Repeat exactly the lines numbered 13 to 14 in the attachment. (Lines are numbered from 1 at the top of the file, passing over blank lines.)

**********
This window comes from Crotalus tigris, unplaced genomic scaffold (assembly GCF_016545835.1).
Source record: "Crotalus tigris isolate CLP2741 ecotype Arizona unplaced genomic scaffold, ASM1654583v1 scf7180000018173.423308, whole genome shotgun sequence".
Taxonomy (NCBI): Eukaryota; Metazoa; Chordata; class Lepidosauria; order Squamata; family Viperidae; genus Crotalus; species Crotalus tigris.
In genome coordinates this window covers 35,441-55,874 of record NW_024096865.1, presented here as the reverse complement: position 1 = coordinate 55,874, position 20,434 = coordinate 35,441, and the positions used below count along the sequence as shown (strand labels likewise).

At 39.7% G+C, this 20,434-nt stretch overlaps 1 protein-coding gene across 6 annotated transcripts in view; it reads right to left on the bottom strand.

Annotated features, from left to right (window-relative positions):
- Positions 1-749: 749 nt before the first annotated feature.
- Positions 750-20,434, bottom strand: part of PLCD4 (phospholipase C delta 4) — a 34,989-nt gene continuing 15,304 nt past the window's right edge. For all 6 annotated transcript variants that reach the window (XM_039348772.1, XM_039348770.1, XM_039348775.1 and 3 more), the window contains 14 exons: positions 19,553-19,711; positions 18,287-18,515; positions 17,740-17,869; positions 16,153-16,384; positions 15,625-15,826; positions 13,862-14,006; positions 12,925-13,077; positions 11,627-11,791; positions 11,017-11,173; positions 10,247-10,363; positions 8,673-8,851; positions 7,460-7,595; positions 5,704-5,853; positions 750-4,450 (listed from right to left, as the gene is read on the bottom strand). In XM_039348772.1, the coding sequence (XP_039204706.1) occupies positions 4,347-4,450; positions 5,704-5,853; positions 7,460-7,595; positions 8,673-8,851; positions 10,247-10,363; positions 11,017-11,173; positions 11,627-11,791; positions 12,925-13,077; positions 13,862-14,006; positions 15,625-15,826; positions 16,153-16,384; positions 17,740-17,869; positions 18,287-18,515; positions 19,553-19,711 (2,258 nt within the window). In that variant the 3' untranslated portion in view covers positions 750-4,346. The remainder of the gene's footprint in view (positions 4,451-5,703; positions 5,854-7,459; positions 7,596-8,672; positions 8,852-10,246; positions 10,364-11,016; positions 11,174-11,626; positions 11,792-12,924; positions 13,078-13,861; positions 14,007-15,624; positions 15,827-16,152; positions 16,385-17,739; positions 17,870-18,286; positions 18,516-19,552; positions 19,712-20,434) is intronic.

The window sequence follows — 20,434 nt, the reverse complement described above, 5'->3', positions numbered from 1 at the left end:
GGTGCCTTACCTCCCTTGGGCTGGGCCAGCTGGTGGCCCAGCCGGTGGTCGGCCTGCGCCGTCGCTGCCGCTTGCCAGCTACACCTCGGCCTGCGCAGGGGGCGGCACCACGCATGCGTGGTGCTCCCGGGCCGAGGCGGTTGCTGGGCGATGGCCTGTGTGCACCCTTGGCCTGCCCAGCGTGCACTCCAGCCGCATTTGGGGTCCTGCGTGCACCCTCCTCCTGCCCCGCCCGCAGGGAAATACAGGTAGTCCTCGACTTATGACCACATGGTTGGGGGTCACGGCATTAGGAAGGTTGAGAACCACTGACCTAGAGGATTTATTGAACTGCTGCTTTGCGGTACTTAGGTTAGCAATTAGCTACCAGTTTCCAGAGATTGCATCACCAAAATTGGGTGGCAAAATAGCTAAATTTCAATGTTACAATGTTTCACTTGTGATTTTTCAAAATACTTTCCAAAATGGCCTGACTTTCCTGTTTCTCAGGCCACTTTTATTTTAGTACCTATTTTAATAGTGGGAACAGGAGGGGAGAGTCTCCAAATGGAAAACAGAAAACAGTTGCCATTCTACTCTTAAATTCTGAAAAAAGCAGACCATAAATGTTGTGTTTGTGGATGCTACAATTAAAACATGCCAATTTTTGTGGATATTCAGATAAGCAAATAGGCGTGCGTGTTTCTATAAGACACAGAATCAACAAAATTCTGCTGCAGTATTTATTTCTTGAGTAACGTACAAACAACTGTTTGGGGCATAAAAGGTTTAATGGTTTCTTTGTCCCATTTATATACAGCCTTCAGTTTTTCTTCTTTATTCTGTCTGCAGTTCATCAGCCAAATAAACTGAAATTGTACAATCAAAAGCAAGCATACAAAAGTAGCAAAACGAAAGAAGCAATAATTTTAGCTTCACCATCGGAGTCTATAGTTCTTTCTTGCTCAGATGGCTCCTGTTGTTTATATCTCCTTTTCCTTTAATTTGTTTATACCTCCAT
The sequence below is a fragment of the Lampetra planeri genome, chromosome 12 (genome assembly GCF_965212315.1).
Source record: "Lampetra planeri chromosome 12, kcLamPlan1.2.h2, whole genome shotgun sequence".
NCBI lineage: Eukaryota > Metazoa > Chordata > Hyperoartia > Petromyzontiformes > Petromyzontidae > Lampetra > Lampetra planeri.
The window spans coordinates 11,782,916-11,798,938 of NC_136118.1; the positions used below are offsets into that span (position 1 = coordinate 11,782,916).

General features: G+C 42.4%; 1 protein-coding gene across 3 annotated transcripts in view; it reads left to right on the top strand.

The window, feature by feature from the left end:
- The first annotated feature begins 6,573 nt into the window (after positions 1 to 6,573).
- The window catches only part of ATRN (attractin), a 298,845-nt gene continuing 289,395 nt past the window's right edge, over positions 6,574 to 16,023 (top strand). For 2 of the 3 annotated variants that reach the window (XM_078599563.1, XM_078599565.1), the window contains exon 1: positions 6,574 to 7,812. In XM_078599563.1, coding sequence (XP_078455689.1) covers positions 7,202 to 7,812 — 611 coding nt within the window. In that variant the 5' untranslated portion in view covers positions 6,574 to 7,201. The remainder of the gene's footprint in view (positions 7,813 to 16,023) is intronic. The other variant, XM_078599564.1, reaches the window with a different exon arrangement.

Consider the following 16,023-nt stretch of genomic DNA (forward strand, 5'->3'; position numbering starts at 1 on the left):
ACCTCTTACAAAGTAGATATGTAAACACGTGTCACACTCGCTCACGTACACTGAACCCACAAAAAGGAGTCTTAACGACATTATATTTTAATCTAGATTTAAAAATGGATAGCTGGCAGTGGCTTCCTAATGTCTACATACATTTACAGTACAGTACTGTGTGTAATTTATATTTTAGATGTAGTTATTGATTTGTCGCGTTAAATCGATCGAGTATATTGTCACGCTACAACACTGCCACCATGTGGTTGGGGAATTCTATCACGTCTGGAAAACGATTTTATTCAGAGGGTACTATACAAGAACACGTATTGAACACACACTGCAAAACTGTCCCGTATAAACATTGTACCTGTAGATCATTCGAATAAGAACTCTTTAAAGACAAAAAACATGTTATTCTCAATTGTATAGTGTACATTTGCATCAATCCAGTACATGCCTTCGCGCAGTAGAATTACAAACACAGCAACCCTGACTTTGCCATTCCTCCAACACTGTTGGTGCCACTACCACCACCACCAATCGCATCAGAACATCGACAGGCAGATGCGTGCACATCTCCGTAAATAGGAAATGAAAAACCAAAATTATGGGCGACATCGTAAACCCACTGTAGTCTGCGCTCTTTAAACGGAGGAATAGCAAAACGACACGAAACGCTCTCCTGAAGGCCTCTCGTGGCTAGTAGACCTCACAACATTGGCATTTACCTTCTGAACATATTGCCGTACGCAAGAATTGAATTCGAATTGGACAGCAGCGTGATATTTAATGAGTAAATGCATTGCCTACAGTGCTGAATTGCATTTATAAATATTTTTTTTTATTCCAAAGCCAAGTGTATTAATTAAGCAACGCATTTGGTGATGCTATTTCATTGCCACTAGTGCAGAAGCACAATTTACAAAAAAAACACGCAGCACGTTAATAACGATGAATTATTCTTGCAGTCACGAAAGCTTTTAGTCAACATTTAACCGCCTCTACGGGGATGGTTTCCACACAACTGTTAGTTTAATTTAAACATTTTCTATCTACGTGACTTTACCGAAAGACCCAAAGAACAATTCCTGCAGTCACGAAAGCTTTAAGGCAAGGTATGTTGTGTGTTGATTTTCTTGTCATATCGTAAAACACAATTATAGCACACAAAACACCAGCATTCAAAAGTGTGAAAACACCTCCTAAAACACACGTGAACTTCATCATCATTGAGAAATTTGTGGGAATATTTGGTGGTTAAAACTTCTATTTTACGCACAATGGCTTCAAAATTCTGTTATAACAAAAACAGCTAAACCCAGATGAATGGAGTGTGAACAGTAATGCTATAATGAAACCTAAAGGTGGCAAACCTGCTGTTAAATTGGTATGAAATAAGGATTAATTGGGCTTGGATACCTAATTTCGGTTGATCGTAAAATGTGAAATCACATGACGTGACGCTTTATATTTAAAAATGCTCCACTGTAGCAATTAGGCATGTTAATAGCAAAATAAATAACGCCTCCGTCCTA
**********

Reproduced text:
NCBI lineage: Eukaryota > Metazoa > Chordata > Hyperoartia > Petromyzontiformes > Petromyzontidae > Lampetra > Lampetra planeri.
The window spans coordinates 11,782,916-11,798,938 of NC_136118.1; the positions used below are offsets into that span (position 1 = coordinate 11,782,916).